The members of the shura would also have met the conditions set by the ahl al-hall wa’l ‘aqd, which refers to those qualified to elect or depose a caliph on behalf of the Muslim community under Sunni Islam. The constitution does not specify a method for the appointment of this group of people. Hence, this process remains open to arbitrariness and biased selection of pro-establishment individuals of dubious credibility and competence.

The amir al-Mu’minin also appoints the speaker of the shura from amongst existing members, but the constitution does not address the appointment of the deputy and secretary of the shura. The shura has the power to ratify, modify or abrogate laws. However, the procedure of enacting laws and abrogation of laws and how the shura will engage with stakeholders is not specified. The shura also has the power, inter alia, to oversee the actions of the government, make decisions on contentious issues, approve the state budget, ratify international treaties and agreements (together with the supreme court and the council of ministers), approve loans and grants, adopt government policies, and elucidate and question the government.

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The Taliban’s constitution does not give immunity to members of the shura in case they commit a crime. Article 51 states that if a member of the shura is accused of an offense, the official responsible shall communicate the matter to the speaker. The legal proceedings against the accused would be initiated only when the speaker allows it. In the case of a witnessed crime, the official responsible can start legal proceedings and arrest a member without seeking permission from the speaker.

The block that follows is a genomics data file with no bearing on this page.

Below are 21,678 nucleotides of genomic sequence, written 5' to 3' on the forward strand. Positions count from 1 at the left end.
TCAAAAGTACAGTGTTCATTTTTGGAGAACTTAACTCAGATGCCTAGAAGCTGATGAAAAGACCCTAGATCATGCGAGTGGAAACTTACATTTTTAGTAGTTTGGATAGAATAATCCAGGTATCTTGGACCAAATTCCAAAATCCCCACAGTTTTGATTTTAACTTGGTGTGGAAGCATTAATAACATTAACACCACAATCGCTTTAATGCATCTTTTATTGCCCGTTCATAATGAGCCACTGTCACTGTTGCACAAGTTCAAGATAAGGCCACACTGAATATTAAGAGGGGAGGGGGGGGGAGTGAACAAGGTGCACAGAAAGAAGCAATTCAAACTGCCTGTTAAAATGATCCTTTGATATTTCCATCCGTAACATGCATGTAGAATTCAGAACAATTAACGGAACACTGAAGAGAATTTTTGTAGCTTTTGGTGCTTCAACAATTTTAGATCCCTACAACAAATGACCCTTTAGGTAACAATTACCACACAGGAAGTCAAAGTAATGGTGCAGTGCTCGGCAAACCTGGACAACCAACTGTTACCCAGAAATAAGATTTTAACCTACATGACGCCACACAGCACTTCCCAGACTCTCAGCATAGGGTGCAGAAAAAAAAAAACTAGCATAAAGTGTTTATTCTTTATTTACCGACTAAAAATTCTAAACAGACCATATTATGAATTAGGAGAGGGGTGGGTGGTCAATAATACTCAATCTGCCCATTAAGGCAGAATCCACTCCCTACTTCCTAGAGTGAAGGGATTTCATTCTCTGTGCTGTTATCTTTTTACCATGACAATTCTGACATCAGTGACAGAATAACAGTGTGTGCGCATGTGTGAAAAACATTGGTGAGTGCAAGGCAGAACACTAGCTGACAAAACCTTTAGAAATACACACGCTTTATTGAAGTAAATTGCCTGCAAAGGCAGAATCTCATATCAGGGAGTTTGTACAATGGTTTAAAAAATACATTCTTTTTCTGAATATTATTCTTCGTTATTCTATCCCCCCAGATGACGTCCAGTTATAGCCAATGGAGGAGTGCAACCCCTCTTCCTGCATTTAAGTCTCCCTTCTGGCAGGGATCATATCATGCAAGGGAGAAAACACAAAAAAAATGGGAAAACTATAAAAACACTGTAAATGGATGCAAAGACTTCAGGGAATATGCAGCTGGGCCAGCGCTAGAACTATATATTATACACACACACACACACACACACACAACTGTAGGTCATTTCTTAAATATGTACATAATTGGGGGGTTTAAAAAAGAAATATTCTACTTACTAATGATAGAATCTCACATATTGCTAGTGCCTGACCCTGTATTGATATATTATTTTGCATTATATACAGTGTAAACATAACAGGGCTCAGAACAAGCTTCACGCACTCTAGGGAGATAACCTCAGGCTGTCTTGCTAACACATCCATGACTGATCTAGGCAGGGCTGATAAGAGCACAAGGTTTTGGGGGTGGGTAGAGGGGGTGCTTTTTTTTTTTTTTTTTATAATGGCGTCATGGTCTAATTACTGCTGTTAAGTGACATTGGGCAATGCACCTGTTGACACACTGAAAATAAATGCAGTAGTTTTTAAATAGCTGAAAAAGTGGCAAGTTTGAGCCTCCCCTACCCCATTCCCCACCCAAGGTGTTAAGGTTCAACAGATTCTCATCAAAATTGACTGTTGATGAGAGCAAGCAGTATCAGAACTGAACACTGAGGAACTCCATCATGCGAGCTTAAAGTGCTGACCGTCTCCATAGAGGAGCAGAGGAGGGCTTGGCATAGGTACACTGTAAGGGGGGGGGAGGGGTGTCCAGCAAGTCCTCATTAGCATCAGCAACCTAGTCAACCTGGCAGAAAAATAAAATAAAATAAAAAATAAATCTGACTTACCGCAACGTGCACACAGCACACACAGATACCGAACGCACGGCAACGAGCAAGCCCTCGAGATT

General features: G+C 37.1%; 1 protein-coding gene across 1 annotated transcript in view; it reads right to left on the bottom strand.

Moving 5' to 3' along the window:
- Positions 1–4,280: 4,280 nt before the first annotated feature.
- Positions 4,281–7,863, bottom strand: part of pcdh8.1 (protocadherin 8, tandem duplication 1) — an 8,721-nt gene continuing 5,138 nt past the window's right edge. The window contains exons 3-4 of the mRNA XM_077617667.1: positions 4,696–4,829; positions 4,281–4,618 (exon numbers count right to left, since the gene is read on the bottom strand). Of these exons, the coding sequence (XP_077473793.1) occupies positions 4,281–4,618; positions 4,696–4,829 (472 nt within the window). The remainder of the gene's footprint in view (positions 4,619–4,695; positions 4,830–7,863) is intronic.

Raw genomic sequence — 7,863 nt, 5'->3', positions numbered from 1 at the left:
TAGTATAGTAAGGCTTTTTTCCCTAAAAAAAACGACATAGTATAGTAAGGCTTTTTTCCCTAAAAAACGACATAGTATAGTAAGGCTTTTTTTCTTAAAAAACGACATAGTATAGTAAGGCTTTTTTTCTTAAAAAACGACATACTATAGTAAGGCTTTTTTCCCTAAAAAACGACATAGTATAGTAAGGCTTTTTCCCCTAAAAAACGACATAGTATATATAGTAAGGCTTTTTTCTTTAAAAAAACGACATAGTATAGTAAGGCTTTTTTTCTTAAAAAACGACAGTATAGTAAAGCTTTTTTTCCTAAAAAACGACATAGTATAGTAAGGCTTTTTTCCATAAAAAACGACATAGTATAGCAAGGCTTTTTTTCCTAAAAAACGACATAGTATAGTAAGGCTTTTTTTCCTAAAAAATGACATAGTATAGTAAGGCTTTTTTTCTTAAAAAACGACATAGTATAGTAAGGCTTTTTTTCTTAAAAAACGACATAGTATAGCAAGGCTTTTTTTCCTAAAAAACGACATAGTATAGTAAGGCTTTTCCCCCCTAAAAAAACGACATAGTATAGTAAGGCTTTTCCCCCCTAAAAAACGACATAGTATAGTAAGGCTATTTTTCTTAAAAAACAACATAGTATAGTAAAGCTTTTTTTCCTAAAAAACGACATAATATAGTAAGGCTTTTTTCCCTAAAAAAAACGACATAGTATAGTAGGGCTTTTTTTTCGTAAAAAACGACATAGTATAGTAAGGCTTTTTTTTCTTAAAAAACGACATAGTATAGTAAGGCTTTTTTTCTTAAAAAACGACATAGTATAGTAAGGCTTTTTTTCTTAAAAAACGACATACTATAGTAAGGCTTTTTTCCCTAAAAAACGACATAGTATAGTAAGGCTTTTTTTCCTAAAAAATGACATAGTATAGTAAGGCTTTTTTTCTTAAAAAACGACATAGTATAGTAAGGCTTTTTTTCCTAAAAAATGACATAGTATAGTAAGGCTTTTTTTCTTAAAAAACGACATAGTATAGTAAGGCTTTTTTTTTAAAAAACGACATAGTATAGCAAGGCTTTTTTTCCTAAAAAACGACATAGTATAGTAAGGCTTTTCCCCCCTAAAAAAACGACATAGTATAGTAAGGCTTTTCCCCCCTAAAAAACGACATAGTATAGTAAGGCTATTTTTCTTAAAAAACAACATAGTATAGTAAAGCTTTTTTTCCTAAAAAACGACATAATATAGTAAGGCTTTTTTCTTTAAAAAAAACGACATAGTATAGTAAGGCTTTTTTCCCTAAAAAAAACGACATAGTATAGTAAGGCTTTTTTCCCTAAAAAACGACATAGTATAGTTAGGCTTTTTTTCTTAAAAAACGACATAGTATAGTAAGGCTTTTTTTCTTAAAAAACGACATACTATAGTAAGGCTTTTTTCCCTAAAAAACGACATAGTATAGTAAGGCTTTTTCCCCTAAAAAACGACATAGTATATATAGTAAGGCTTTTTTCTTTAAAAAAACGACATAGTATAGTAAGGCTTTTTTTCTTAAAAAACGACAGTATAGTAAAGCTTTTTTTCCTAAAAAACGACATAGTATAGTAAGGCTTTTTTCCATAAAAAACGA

The prime minister and other ministers who lead the government are the highest executive and administrative authority under the Taliban’s constitution. Appointees to the position of prime minister must meet specific criteria. This includes being a Muslim, a follower of the Hanafi madhab and born to Muslim parents. The prime minister represents the government (executive) and he chairs the council of ministers. The prime minister can delegate his powers to other ministers, sign contracts and agreements at the government level, organize and oversee the affairs of ministries, and appoint, promote, retire and dismiss government officials.

The government under the Taliban’s model is in charge of the country’s domestic and foreign policies, regulates the performance of ministries and independent authorities, takes necessary measures in executive and administrative matters, drafts government-related laws and regulations, drafts and amends the annual budget, supervises banking affairs, ensures public security in the country and approves external expertise recruitment. The prime minister can also propose removing ministers to the amir al-Mu’minin, but they can only be removed if the head of state gives his approval.